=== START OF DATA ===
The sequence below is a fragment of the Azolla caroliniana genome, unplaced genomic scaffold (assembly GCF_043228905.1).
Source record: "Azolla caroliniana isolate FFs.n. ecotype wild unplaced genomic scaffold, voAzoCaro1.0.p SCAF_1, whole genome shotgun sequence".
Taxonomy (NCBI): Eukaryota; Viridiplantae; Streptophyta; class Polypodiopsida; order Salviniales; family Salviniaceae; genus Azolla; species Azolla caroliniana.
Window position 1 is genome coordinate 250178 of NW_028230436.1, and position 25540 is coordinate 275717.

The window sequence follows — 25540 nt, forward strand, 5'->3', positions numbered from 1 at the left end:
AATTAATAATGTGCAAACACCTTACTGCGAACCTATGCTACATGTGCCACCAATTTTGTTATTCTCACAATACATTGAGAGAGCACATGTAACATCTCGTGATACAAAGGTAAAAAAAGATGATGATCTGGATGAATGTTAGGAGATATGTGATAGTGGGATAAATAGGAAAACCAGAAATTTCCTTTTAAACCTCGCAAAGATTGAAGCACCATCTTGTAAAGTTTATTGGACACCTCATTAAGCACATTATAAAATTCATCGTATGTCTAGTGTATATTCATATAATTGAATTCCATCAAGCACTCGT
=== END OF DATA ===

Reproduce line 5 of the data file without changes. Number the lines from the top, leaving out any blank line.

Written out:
The window sequence follows — 25540 nt, forward strand, 5'->3', positions numbered from 1 at the left end: